Resolution.

Term Begins

At the end of the last academic year, a group of ‘quality innovators’ met. Staff who all share an interest in developing key aspects of our operation here at college. Two sub-groups are specifically focusing upon ILT innovation. It’s not the first time a group like this has met. Two years ago I gathered staff with similar interests together in an ‘innovation group’. We were reasonably productive, came up with some good ideas and even piloted some of them, but for a variety of reasons momentum among the group slowed. So here we are with another opportunity for a group of really keen staff to work on a number of key ILT projects – and I’m really pleased and very excited to be involved once more.

In our previous innovation exercise, we took advantage of Ning’s then-free networking tools and setup our own presence in which we could collaborate. During the course of this group’s work, I posted a number of blog entries to the innovation group site, and i think it’s about time I started these regular posts once more, and even resurrected a few originals from here and our Moodle forums.

I’ve also recently been inspired to focus on blogging again by one of our staff recently appointed as an Advanced Practitioner of ILT – Gayle Bicknell, who writes her own blog, The Life Of A Textiles Teacher. Gayle has spent many months now writing about her activities in the classroom (and beyond!). I’m so impressed to see this activity going on within the college, and have my own aspirations to do the same (although I’m not sure I will be quite such a prolific writer!).

So here is my new Academic Year’s resolution: To blog regularly. To write a relevant blog. To write a meaningful blog.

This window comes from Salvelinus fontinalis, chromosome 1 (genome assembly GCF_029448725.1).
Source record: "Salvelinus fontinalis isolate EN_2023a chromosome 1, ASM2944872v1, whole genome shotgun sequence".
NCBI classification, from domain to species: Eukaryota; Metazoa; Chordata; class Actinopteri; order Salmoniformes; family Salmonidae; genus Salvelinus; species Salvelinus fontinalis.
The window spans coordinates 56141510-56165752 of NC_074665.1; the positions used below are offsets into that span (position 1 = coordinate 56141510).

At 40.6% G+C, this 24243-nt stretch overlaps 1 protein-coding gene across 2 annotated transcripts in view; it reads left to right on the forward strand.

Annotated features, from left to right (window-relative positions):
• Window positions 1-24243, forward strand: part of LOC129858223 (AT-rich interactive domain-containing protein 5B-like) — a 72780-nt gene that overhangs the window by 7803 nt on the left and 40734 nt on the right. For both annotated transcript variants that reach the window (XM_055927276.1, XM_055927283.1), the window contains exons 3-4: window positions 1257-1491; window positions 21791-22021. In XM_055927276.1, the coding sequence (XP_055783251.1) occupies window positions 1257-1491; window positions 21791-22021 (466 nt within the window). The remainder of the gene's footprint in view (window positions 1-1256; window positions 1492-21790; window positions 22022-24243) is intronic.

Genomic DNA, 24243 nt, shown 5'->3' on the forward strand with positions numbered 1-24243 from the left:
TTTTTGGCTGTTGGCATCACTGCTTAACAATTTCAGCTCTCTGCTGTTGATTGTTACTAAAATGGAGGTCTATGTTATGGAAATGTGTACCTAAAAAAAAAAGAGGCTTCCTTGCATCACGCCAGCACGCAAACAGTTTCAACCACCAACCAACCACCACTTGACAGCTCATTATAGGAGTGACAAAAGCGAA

Blogging regularly is never a habit that I have fully established. Reading blogs by the likes of Steve Wheeler, James Clay (plus many more) and being highly envious of their abilities, knowledge and commitment, I really do aspire to find the bloggers’ passion that might be within me and post regularly. The relevance of my writing will of course be dependent upon the position of the reader, and perhaps more so to the colleagues with whom I work, but hopefully anyone with an interest in learning technology can find something of interest. The audience will judge whether my content is meaningful. If i receive only one visitor, but that visitor finds something that inspires them, solves a problem, or provides motivation, then i will be happy that my efforts have been worthwhile! Regular visitors, comments and resulting conversation will all be a welcome bonus!

4 Responses

  1. James Clay August 23, 2010 / 10:08

    I have found that the more you write the easier it is to write. So to write one blog article a month can take longer than writing a couple of blog articles a week.

    One useful tip is to maintain a regular column, I do two, the 100 ways to use a VLE and iPhone App of the Week. This structure ensures that I do write at least twice a week.

    James

  2. Steve Wheeler September 14, 2010 / 18:27

    Much like James, I find that the more you write, the more you think, and the more you have to write about. It’s a virtuous circle really. I’m also into mini-series – they help structure your thoughts, and if you can plan them out, they flow. Ensuring you have some sort of space and time to write is also important – if you can establish a writing schedule at a particular time and place, that’s a smart move. Finally, the more you write and post, the more people will read what you have to say. Having an audience certainly inspires me to write and blog on a regular basis.

    • chri5grant September 15, 2010 / 08:10

      Thanks for posting, Steve. Your comments are very much appreciated! I have found that your advice, and that from James, is indeed correct. The more you write, the more comfortable you become with the experience, and also in releasing the ideas and thoughts that otherwise don’t always emerge. As someone who hasn’t done a great deal of writing before, the process is actually becoming quite an enjoyable one!

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